In July, the Nets traded Isaiah Whitehead to the Nuggets for Kenneth Faried, Darrell Arthur, a 2019 first round pick, and a 2020 second round pick. It’s the kind of salary dump deal that the Nuggets had to do to be competitive and the kind of “yeah, we’ll take a 28-year-old power forward who has had solid production in the NBA and a first round pick from you” deal that Sean Marks is willing to do to increase Brooklyn’s upside. But what can Faried, who played in just 32 games last season as he fell out of Denver’s rotation, bring to the Nets?
It’s almost hard to believe that Kenneth Faried has been in the NBA for seven seasons, all with the Nuggets, and it’s also hard to believe that Faried saw his minutes decrease in each of the past four seasons, but that’s been the reality of the modern NBA, especially in Denver where the team is building around Nikola Jokic and shooting. Faried has never shown an aptitude for long range shooting; his career average from three is 10 percent on 2-for-20 shooting. But because he never developed into the stretch four/five that Denver needed, Brooklyn was able to get him for essentially nothing.
Faried’s Role In Brooklyn
Sure, the first round pick was the main prize for a Nets team that definitely needs to restock the cabinet after that, uh, whole Celtics thing, but Faried can still be a useful piece who should get minutes in the frontcourt. Per Basketball Reference, Faried has consistently logged around 70 percent of his minutes at the four during his career, but he’s shown some ability to play the five (and also has spent some time at the three, but I’m going to go ahead and give a big nope to that being a good idea.)
The first word that comes to mind with Faried is “athleticism.” Faried’s offensive numbers weren’t great last season, but he still managed to excel in transition, finishing in the 78th percentile in transition scoring. He also was in the 88th percentile as the roll man in the pick-and-roll.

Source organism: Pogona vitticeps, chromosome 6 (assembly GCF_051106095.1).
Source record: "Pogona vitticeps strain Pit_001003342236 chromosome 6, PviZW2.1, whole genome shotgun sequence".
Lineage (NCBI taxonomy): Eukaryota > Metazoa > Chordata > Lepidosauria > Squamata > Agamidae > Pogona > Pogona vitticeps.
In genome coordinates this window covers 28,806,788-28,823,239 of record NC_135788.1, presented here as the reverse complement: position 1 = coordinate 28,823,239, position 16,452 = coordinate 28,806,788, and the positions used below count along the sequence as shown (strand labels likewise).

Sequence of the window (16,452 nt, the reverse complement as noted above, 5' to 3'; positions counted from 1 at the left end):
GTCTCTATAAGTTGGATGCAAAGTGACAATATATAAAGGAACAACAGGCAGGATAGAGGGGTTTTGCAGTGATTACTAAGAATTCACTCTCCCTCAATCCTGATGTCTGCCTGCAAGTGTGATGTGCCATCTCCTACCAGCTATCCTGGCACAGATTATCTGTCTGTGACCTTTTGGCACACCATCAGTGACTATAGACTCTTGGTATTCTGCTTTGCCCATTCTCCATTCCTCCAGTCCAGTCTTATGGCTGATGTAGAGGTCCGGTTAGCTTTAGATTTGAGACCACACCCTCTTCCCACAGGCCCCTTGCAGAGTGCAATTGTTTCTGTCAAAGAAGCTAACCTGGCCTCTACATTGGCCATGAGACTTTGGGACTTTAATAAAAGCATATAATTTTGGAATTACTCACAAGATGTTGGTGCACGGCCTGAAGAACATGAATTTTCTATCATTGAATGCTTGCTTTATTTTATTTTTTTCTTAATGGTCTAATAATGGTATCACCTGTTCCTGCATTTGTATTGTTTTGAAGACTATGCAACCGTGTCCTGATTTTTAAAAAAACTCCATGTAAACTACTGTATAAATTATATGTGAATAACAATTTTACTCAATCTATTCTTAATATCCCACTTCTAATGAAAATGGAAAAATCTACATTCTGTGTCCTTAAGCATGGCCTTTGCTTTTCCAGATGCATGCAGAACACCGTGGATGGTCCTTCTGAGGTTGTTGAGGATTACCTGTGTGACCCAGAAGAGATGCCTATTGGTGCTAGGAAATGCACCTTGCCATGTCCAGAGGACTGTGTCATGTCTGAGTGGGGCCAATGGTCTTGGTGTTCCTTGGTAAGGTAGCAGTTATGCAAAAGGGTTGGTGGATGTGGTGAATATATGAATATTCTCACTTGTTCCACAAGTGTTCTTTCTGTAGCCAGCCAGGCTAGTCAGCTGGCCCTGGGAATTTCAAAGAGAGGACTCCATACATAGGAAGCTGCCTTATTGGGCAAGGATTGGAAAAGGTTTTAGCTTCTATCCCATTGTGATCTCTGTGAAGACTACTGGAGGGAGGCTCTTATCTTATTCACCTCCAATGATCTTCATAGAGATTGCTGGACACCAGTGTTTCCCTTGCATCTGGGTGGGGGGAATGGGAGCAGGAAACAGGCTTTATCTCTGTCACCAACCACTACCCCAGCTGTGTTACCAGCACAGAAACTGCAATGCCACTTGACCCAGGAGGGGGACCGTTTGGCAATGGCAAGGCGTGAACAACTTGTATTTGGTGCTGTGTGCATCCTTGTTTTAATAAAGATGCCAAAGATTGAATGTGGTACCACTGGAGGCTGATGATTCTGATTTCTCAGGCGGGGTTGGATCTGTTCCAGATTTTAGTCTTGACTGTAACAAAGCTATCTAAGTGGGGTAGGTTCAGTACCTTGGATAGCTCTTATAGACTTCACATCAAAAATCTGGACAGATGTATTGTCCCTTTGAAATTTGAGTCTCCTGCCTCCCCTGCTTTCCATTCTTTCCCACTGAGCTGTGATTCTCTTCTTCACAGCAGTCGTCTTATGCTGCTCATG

Brooklyn was 19th in fast-break points last season and the addition of Faried could help them get out on the run more. The team was already sixth in pace last year, so maximizing Faried’s value isn’t outside of the realm of possibility. What is that value? Let’s break down some of Faried’s best moments from last season:
TRANSITION SCORING. DUNKS. Look, as this article goes on and we start talking about Faried’s weaknesses, things are going to get a little sad. If you’re feeling the blues in terms of what Faried can bring to the court, scroll on back up here and watch this clip. He slows down, grabs a pass from Will Barton that’s a little off-target, and immediately turns around, leaps, and slams the ball in. I love dunks.
How about another Faried play:
I do not have a comment on that except that Faried on the break is so much fun.
Here’s Faried in the pick-and-roll. Remember, he was in the 88th percentile in this situation:
Faried hands the ball off to Will Barton and immediately sets the quick pick. He quickly rolls toward the basket, realizing his athleticism has him in a spot where he can exploit the mismatch against Alex Len. Barton throws up the alley-oop, Faried slams it down.